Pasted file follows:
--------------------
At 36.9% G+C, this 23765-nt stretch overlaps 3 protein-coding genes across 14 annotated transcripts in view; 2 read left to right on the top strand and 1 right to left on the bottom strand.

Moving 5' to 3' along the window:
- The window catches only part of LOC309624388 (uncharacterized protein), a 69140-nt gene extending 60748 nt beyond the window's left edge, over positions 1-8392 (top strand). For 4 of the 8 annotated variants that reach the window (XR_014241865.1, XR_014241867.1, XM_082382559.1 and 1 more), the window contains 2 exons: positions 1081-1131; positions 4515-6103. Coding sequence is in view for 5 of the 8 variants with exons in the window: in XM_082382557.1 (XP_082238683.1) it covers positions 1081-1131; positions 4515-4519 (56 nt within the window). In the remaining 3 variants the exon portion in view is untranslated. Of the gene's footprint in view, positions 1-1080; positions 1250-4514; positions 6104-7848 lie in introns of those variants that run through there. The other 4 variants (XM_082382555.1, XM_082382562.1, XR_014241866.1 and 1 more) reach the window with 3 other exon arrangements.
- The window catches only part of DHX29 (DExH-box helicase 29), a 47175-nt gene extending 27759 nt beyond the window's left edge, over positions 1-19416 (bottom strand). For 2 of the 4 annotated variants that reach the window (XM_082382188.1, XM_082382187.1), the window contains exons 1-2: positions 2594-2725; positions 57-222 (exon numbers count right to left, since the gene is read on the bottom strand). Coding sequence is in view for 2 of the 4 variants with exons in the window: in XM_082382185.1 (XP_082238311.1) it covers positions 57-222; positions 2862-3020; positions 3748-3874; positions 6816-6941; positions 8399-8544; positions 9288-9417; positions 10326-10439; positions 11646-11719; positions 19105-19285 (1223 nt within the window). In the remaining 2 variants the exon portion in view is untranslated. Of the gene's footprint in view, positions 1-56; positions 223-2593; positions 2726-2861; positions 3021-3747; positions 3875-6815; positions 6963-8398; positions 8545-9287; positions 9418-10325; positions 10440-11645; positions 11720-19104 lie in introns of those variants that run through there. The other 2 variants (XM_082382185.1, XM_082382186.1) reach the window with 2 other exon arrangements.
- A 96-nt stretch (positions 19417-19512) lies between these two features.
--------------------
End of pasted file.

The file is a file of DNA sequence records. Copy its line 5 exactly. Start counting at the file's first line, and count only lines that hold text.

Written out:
- A 96-nt stretch (positions 19417-19512) lies between these two features.